Since the Umbridge method of teaching the course of defensive magic leaves the young wizards woefully unprepared to defend themselves against the Dark Forces threatening them, Harry organizes an underground rebel band. Meeting in secret and calling themselves Dumbledore’s Army, the students learn from Harry, Hermione and Ron how to fight back against the evil forces, something that will come in handy for the inevitable showdown with Umbridge on campus and the more sinister forces lurking outside the school.

So much of the plot is dominated by the reign of terror imposed by Umbridge that Lord Voldemort is almost an afterthought, though he does appear for a climactic battle scene. Due in part to the looming threat at Hogwarts, the movie allows for the friendship of Harry, Hermione and Ron to blossom with even greater importance for their own survival.

Another milestone is that Harry gets his first kiss, which seems almost quaint considering that Daniel Radcliffe appeared recently on the London stage in Peter Shaffer’s “Equus,” notable for the fact that the young actor was required to be fully disrobed.

As Harry prepares for the battles ahead, he is tutored by his godfather Sirius Black (Gary Oldman), who reveals the existence of the secret organization of the Order of the Phoenix. The training that Harry and his pals conduct will prove most helpful when a big confrontation occurs in the bowels of the Ministry of Magic, where they face off with the insidious Lucius Malfoy (Jason Isaacs) and his odious henchwoman Bellatrix Lestrange (Helena Bonham Carter).

Fans of the books and the previous film installments should see “Harry Potter and the Order of the Phoenix,” if only because it would seem too irresistible to pass it up. Anyone just now stumbling upon the franchise may not be so impressed, if only because the dark mood may not be terribly enlightening and the plot not so compelling as a stand-alone story.

Still, the presence of Imelda Staunton as the eerie and creepy Dolores Umbridge is a wickedly delicious treat. And speaking of creepy, one should not overlook the wonderful performance of Alan Rickman as the dreaded Professor Snape.

Tim Riley writes film reviews for Lake County News.



I'm a little tired of the phrase “Back In the day.” However, for purposes of retrospective clarity, I'm going to use it one mo' gin.

Back in the day, at the height of their glory, when their stage productions cost somewhere near a million bucks, even the way Earth, Wind & Fire was introduced to the adoring throngs, was hugely melodramatic and mellifluous at the same time. (Yes, that sentence was rather long George, but I'm making a point here):

The stage is almost black. Suddenly, three crescendoing Eastern, metaphysical gongs in succession. Then, an invisible voice, shouting at the top of his lung capacity, "PRESENTING, EARTH, (dramatic pause) WIND AND (decrescendo as voice escapes the mic range) FIRrrie ... "

I was a witness to it at the Oakland Coliseum in the mid-70s. You can still hear it for yourself on the Earth, Wind & Fire, Gratitude album.

We didn't get the levitating introduction from Konocti MC Terry Montgomery, but things did go up from there at EWF's Friday July 6, 2007 set at Konocti Harbor Spa and resort.

The players took their places. The familiar, founding members, Verdine White on bass, Ralph Johnson, percussion & vocals and the "new" master conductor of the EWF auditory experience, Phillip Bailey on lead vocals, percussion and inherited kalimba (African thumb piano) mantle from co-founding leader, Maurice White, who records with the group, but doesn't tour anymore.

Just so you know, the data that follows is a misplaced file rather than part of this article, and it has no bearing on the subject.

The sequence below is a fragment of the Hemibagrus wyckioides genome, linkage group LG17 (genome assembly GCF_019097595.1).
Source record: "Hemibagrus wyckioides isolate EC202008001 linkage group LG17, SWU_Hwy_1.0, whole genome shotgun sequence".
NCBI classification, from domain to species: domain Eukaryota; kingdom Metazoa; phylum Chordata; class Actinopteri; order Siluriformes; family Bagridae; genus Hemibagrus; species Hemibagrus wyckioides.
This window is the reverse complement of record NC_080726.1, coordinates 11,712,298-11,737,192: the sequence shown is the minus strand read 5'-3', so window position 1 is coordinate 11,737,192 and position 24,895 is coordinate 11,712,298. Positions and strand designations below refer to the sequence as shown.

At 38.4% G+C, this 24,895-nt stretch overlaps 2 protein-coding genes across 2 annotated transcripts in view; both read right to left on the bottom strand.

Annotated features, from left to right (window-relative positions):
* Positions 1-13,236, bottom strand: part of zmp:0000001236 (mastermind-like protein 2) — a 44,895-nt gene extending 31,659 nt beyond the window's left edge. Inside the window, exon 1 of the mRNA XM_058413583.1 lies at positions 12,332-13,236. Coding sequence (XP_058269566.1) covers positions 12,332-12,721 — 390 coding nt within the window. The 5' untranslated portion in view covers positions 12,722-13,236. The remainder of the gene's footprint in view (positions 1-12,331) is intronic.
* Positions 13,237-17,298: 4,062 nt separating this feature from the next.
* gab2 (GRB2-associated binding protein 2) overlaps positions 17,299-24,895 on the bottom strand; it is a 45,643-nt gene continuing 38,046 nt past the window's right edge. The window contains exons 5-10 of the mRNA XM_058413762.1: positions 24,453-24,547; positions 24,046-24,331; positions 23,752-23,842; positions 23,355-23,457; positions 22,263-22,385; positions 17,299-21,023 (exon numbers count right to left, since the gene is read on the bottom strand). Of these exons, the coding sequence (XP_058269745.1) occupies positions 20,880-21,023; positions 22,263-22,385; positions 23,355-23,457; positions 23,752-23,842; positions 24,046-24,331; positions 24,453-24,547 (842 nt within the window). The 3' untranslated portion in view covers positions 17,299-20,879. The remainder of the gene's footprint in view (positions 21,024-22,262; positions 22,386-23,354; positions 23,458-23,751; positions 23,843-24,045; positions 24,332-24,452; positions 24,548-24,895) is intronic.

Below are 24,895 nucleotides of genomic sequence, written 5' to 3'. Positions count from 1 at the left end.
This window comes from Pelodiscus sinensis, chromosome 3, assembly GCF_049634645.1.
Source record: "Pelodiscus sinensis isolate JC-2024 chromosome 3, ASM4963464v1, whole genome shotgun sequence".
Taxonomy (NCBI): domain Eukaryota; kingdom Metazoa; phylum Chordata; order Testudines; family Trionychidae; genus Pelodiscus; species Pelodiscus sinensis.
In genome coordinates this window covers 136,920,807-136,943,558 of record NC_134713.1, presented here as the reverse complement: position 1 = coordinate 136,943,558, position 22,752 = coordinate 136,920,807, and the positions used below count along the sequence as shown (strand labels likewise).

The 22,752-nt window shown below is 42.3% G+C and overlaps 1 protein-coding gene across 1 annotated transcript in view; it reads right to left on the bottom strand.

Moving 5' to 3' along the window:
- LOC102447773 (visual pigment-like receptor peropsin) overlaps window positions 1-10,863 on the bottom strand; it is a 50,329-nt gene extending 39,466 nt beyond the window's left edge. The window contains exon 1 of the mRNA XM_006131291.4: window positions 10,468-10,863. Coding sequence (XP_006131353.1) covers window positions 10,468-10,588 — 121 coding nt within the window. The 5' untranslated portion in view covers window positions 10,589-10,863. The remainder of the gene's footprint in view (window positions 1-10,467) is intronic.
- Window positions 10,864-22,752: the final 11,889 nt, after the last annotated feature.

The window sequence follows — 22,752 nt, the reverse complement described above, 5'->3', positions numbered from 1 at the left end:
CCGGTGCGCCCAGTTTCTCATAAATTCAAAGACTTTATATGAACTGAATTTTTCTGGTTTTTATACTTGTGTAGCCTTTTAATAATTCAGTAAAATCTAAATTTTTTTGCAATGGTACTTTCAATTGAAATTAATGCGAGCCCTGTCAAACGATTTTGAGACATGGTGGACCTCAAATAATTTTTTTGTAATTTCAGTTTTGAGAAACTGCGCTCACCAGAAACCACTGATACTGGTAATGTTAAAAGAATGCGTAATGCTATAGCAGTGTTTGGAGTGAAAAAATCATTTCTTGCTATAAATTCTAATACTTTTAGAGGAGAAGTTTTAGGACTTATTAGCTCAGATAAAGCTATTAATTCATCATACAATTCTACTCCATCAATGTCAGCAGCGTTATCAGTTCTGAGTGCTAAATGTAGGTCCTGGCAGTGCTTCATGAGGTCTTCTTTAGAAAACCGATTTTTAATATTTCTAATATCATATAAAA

The new members are Bobby Burns on trumpet; Larry McKinley, piano; Reggie Young, trombone; Russian born Bobby Z, guitar; Greg Moore, guitar; John Perris, guitar; Gary Byas, sax; Kim Johnson, vocals; David Watworth, vocals and percussion; and Myron Kimble, keyboards and Music Director.

The band's set list was 17 songs:

  1. Boogie Wonderland

  2. Sing A Song

  3. Sun Goddess

  4. Serpentine Fire

  5. Kalimba Story

  6. Evil

  7. You Can't Hide Love

  8. Look Into My Eyes

  9. After The Love Is Gone

  10. Reasons

  11. Love's Holiday

  12. Got To Get You Into My Life

  13. September

  14. Groove Tonight

  15. Get Away

  16. That's The Way Of The World

  17. Devotion


Seventeen songs! Nonstop. No intermission. Phillip Bailey did at one point say, "Welcome to the second half of the show,” without missing a beat.

On his signature tune, Reasons, Bailey's soaring falsetto effortlessly segued into an ad lib scat, reminiscent of Judy Garland's Over The Rainbow. A seamless moment.

I marveled at how the band's tech/road crew seemed to get things done with choreographed precision. When a roadie handed Phillip a second bottle of juice, the hand off was done while Phillip played timbales with one hand.

Did I mention vocalist Kim Johnson? She sang like an angel and looked good doing it.

Trumpeter Bobby Burns smoked through a mean solo on Evil. Likewise saxophonist Gary Byas on Sun Goddess. Vocalist/percussionist David Watworth gave his timbales kit a rigorous martial arts workout with spinning kicks on the cymbals and other licks way to difficult for description. Always on time!

Did I mention Russian bred guitarist Bobby Z? Must be seen to be believed. From Russia with funk!

The set ran about two hours. The near-capacity crowd was on its feet throughout. EWF closed appropriately with their hit Devotion.

Two little tykes came out for the finale. I suspect they were Phillip Bailey's grandchildren. One of them held a play guitar which he wielded expertly as the band hit that last finale note. Then the children were picked up by Mr. Bailey and they waved to the crowd as they exited. As the chorus reads in Devotion:

Blessed are the children.



Thurman Watts writes about music for Lake County News.


Yo Daddy performed Friday night at Library Park. Photo by Harold LaBonte.



LAKEPORT – The Summer Concerts in the Park drew the largest crowd to Library Park so far this season on Friday.

Community members and visitors came out to hear Lake County's own Yo Daddy Friday perform Friday evening.

Warm temperatures and a light breeze made the evening a most enjoyable one.




A huge crowd came out to enjoy great music and beautiful weather on Friday. Photo by Harold LaBonte.

KELSEYVILLE The Lake County Community Radio (LCCR) and Clear Lake Performing Arts (CLPA) are combining forces for a joint fundraising guitar concert duo.